Abuse Survivor On Pope's Visit To Ireland Melissa Block speaks to Darren McGavin, a survivor of clerical sexual abuse, about the significance of the pope's visit to Ireland and what's next for the Catholic Church there.
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Abuse Survivor On Pope's Visit To Ireland

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Abuse Survivor On Pope's Visit To Ireland

Abuse Survivor On Pope's Visit To Ireland

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MELISSA BLOCK, HOST:

Pope Francis concludes his two-day visit to Ireland today, leading Sunday Mass in a Dublin park. He told Catholics that he begs the Lord's forgiveness for sexual abuse committed by priests, as well as the sense of betrayal felt by many of the faithful. Yesterday, the pope met with Irish victims of clergy sexual abuse. The failure of the church to address those crimes, the pope said, is a source of pain and shame and rightful outrage. Darren McGavin is one of the many survivors of sexual abuse by an Irish priest. As a child, he was raped repeatedly by Father Tony Walsh, now considered one of the most notorious child sexual abusers in the Irish priesthood. He's in prison now thanks to Mr. McGavin's testimony. Darren McGavin says he's not satisfied by anything he's heard from Pope Francis.

DARREN MCGAVIN: No, none whatsoever. The - any of the apologies that he's given we've already heard here. And there are no - there's no actions whatsoever.

BLOCK: You say no actions. What actions would you want to see?

MCGAVIN: Well, first of all, if he's as sincere and shameful as he says that he is, I think that the only way for him to take the shame away from himself would be to settle an independent institution or organization funded by the church - view - to handing over all and any relevant files about allegations of clerical sexual abuse. And by openly allowing these files to be given and that those who held back from disclosing to him the Irish bishops and cardinals that have covered up the abuse so that the priest could be moved on to other states and other communities - that they be held accountable.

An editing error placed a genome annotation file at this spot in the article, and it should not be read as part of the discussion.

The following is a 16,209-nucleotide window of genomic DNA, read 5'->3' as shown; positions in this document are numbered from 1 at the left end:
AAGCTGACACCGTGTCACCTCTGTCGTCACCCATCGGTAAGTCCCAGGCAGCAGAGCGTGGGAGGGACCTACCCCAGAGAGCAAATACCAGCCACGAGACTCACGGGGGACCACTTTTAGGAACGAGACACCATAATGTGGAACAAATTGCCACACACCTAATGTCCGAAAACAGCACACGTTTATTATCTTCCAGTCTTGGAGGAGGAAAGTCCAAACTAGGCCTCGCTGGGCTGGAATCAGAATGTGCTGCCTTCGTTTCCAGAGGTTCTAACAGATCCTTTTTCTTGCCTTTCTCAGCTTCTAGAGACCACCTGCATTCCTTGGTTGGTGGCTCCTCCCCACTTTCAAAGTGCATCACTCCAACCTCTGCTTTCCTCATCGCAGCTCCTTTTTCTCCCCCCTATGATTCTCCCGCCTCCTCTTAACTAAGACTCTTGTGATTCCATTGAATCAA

BLOCK: Have you heard anything about the meeting with Pope Francis this weekend with some of the child sexual abuse survivors? Do you know how that went?

MCGAVIN: I heard nothing whatsoever. I wasn't informed about it. I wasn't invited in any capacity.

BLOCK: Mr. McGavin, do you still consider yourself a Catholic?

MCGAVIN: Certainly not.

BLOCK: No?

MCGAVIN: I was only a baby when I was baptized, so I hadn't got a say on the religion. So I asked the archbishop to get in contact with the Vatican with a view to being excommunicated, a letter to that extent and, also, a letter of apology, which I haven't received yet.

BLOCK: Would there be anything that this pope or any other pope could say that might convince you to turn back to the church?

MCGAVIN: Nothing that he would say would make me turn back to the church, but his actions might. I just want to add, as well, to your listeners that I'm not anti-Catholic. I'm not anti-priest. I'm not anti-faith. I'm just anti-pedophile, anti-predator and anti-cover-upper (ph). So for any listeners out there that have got faith in God, I would urge them to stand strong to that and forget about me and forget the other survivors. We will fight in our own battles. Or, through their own prayer, maybe they can get through to God, who can get through to the pope to do the right thing.

BLOCK: That's Darren McGavin speaking with us on Skype from Dublin. He is a survivor of child sexual abuse by an Irish priest. Mr. McGavin, thank you so much for talking with us.

MCGAVIN: You're very welcome. And thank you for having me.

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